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09 July 2011

In the name of the Bee –

In the name of the Bee –
And of the Butterfly –
And of the Breeze – Amen!
                                                                       - F 23 (1858)


Most people who have attended Christian services are familiar with this Trinitarian formula first recorded as uttered by Jesus (Matthew 28:16): "Go ye therefore, and teach all nations, baptizing them in the name of the Father, and of the Son, and of the Holy Spirit". From this springs the notion of the Holy Trinity--a triple godhead but with three distinct manifestations. The formulation is not only used in baptism but in prayers, liturgies, and perhaps most familiarly uttered when making the sign of the cross.
Holy Pollination
from Fiskars.com
     Dickinson is utterly pagan here, establishing her church of nature not just with the 'aged Bee' who addressed the mourners in F 22, but re-imagining the Trinity in what was around her every day. It's a playful bit but clearly thought out: the Bee would represent the Father--the one who pollinates and gives life and knows every flower. The Butterfly, like the Son, is transfigured from the caterpillar and cocoon to rise into the air a beautiful and transcendent thing. And the Breeze, like the Holy Spirit, is ethereal, invisibly moving all that it touches.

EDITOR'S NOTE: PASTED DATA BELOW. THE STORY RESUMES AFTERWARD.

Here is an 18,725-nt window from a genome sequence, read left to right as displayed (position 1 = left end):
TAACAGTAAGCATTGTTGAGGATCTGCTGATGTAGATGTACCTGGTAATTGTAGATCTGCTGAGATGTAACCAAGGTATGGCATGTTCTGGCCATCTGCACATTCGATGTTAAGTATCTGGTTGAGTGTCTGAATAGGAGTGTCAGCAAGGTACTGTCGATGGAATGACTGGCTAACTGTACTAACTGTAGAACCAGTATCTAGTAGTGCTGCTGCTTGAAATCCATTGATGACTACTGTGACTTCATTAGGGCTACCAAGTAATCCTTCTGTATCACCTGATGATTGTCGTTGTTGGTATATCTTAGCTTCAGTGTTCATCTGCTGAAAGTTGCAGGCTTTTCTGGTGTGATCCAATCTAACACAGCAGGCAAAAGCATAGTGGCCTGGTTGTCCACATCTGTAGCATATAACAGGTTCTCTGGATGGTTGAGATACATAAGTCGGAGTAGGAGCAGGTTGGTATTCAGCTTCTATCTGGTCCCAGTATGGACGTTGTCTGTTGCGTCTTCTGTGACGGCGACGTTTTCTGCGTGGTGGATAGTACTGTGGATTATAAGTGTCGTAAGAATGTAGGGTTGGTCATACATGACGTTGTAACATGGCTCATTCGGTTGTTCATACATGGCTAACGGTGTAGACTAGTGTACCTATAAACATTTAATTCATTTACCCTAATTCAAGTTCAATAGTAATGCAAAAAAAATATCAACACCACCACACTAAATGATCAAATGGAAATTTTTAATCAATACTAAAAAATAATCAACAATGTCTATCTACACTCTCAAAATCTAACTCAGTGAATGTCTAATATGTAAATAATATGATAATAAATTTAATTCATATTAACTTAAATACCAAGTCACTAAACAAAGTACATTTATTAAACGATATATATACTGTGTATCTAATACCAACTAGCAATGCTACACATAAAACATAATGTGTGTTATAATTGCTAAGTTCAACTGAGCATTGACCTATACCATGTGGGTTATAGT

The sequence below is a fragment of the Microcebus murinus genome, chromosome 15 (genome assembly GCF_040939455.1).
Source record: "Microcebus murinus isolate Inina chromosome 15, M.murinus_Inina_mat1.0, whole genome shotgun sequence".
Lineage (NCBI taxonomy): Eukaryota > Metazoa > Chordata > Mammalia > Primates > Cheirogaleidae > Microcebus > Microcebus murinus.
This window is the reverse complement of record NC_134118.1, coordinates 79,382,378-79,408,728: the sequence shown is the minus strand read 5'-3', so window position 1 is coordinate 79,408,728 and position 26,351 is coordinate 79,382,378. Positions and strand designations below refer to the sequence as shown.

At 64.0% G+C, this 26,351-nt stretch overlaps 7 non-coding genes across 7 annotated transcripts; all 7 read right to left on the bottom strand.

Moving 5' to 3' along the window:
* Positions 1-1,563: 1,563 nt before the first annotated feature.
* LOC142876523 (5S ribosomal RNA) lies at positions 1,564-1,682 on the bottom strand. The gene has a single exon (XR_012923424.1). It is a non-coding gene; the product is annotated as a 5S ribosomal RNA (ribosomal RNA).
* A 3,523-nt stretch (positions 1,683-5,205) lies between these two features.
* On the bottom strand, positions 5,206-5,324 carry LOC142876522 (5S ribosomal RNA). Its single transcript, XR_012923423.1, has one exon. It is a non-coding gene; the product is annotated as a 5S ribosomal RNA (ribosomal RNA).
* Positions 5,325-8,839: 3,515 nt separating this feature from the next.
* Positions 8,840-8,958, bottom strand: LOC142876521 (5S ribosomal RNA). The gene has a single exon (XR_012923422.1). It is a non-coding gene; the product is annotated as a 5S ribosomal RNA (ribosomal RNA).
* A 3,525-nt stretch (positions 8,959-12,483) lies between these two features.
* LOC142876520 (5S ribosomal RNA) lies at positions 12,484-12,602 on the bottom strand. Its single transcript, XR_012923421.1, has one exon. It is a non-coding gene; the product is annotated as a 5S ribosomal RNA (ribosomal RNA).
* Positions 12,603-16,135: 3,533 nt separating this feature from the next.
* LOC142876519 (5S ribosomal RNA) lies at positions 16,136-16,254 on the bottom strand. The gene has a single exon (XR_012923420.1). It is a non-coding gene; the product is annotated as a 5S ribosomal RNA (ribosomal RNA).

The alliteration and slant rhyme of Bee and Breeze unify the poem and the four anapests--two in the first line and one each in the subsequent ones move it along briskly. The spondee of the 'Amen!' at the end punctuates the poem with conviction. All in all, a delight!

5 comments:

  1. On the morning before I read
    In the name of the Bee
    as I drove a few miles from home,
    I noticed a small chameleon
    grasping my windshield, holding on
    for his dear life. Unaware and
    unsure of his origin - a tree
    in my front yard orhad I picked
    him up along the way - I could see
    his jaws rippling in the gentle wind
    and felt his fear of loss of home
    and family as he kept his grip
    until I stopped and watched him
    quicly jump, becominig ubified
    with the Breeze that called his name. l

    ReplyDelete
  2. Sorry about the typos in "quickly" and "unified" - although I like the word "ubified."

    ReplyDelete
  3. On the morning before I read
    In the name of the Bee
    as I drove a few miles from home,
    I noticed a small chameleon
    grasping my windshield, holding on
    for his dear life. Unaware and
    unsure of his origin - a tree
    in my front yard orhad I picked
    him up along the way - I could see
    his jaws rippling in the gentle wind
    and felt his fear of loss of home
    and family as he kept his grip
    until I stopped and watched him
    quicly jump, becominig ubified
    with the Breeze that called his name. l

    ReplyDelete
    Replies
    1. I love it! Sweet chameleon. And I do very much admire 'ubified' -- it has a certain pomp and dignity -- and implies more of a transcendence than 'unified'.

      Delete
  4. Thank you for your response. I did not see the possibility for alliteration with "ubified." It was a mistake; but as Miles Davis once said,"There are no mistakes."
    I did change the last lines to "
    "quickly jump and at once become
    one with the Breeze speaking in an
    unknown tongue, calling his name."

    ReplyDelete